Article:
Guide to Boreal Birds
These hardy birds remain through the coldest winters on rocks along the ocean front. Sometimes flocks of as many as 50 or more may be found on stone jetties. Purple Sandpipers are among the tamest of shorebirds and can be approached closely. In recent years, these birds have been found lingering later in spring, and a few nonbreeding birds have been reported even in summer as far south as Long Island. Their food consists of small crustaceans and mollusks such as periwinkles and other marine snails.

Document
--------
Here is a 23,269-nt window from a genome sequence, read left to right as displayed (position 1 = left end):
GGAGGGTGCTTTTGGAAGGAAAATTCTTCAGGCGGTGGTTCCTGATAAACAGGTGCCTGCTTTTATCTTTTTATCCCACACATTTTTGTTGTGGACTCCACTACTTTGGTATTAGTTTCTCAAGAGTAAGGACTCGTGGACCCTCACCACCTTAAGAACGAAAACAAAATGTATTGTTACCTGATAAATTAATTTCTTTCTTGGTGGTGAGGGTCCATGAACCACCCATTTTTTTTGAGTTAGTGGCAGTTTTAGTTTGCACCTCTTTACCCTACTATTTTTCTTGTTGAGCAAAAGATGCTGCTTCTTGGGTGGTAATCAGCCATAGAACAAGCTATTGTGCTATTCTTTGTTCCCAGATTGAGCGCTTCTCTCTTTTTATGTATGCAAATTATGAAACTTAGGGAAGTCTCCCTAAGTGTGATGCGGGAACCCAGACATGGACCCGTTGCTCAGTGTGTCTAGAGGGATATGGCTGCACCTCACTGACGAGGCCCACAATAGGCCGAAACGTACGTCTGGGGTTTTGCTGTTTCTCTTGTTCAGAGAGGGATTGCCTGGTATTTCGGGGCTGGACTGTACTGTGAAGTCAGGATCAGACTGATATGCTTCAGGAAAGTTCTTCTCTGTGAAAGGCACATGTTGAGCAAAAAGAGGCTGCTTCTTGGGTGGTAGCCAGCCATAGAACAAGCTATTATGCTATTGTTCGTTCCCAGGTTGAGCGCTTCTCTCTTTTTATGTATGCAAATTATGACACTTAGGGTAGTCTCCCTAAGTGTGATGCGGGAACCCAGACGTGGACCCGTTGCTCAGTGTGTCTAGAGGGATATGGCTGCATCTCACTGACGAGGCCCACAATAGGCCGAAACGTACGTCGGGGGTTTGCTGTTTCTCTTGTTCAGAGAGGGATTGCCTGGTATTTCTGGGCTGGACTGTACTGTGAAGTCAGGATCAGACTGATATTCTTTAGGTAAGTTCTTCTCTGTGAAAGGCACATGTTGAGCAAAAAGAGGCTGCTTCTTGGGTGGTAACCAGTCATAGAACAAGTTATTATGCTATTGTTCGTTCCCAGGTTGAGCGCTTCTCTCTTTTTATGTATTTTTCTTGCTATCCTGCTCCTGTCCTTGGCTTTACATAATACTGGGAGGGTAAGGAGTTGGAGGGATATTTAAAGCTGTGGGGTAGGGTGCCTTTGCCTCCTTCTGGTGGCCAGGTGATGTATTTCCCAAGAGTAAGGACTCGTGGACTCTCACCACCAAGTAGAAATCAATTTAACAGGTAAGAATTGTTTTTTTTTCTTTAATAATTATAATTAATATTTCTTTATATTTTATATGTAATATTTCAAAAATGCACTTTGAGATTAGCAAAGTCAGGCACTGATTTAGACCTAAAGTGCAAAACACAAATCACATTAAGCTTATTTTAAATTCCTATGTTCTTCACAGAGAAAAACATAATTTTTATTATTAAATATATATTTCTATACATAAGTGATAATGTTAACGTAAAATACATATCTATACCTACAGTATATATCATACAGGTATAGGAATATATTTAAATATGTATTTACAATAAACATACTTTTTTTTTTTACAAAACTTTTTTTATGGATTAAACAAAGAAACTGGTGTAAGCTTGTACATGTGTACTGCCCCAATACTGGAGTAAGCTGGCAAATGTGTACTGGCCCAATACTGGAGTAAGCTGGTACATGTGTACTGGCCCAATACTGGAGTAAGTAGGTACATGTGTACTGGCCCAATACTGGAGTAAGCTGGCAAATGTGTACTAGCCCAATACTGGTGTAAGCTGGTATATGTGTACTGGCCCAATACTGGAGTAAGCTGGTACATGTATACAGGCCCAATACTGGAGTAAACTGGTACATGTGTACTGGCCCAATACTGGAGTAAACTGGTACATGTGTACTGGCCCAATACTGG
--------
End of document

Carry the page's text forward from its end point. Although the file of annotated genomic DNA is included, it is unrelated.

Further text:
9" (23 cm). A stocky sandpiper of wave-lashed rocks. Breeding birds finely streaked with brown and black on head and neck, heavily spotted on breast. Winter adults mainly dark slate, with whitish spot in front of eye, and yellow legs. Bill dull orange with black tip.
A single or double twit or twit-twit.
4 buff eggs, spotted with brown, in a depression lined with grass and leaves on the ground.
Breeds on tundra; rocky coasts and promontories in winter.
Breeds on islands in High Arctic of Canada. Winters along East Coast from Newfoundland to Virginia. Also in Eurasia.